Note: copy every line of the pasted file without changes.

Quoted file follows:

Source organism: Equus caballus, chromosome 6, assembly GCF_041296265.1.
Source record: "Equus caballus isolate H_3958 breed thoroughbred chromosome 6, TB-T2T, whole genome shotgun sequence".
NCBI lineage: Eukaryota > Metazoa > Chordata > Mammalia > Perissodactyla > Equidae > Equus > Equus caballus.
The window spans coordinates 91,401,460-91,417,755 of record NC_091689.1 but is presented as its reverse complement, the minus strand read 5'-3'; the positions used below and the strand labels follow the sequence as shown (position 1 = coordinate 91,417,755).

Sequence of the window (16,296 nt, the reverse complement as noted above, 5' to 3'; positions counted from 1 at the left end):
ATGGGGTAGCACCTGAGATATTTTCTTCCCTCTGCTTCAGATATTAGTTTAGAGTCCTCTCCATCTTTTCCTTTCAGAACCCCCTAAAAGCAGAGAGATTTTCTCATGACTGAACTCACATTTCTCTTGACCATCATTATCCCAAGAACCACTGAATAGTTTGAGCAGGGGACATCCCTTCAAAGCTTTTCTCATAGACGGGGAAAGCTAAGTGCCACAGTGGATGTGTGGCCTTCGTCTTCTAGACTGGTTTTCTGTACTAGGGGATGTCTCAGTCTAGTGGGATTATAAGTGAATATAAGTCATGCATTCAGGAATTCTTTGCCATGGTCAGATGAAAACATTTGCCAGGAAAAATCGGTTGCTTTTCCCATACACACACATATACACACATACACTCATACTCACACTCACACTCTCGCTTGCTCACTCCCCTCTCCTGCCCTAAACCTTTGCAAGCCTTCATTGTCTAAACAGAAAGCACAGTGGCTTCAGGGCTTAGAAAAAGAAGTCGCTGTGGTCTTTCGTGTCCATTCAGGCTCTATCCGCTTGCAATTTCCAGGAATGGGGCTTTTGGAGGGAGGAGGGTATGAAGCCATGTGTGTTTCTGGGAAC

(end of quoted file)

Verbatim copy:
Source organism: Equus caballus, chromosome 6, assembly GCF_041296265.1.
Source record: "Equus caballus isolate H_3958 breed thoroughbred chromosome 6, TB-T2T, whole genome shotgun sequence".
NCBI lineage: Eukaryota > Metazoa > Chordata > Mammalia > Perissodactyla > Equidae > Equus > Equus caballus.
The window spans coordinates 91,401,460-91,417,755 of record NC_091689.1 but is presented as its reverse complement, the minus strand read 5'-3'; the positions used below and the strand labels follow the sequence as shown (position 1 = coordinate 91,417,755).

Sequence of the window (16,296 nt, the reverse complement as noted above, 5' to 3'; positions counted from 1 at the left end):
ATGGGGTAGCACCTGAGATATTTTCTTCCCTCTGCTTCAGATATTAGTTTAGAGTCCTCTCCATCTTTTCCTTTCAGAACCCCCTAAAAGCAGAGAGATTTTCTCATGACTGAACTCACATTTCTCTTGACCATCATTATCCCAAGAACCACTGAATAGTTTGAGCAGGGGACATCCCTTCAAAGCTTTTCTCATAGACGGGGAAAGCTAAGTGCCACAGTGGATGTGTGGCCTTCGTCTTCTAGACTGGTTTTCTGTACTAGGGGATGTCTCAGTCTAGTGGGATTATAAGTGAATATAAGTCATGCATTCAGGAATTCTTTGCCATGGTCAGATGAAAACATTTGCCAGGAAAAATCGGTTGCTTTTCCCATACACACACATATACACACATACACTCATACTCACACTCACACTCTCGCTTGCTCACTCCCCTCTCCTGCCCTAAACCTTTGCAAGCCTTCATTGTCTAAACAGAAAGCACAGTGGCTTCAGGGCTTAGAAAAAGAAGTCGCTGTGGTCTTTCGTGTCCATTCAGGCTCTATCCGCTTGCAATTTCCAGGAATGGGGCTTTTGGAGGGAGGAGGGTATGAAGCCATGTGTGTTTCTGGGAAC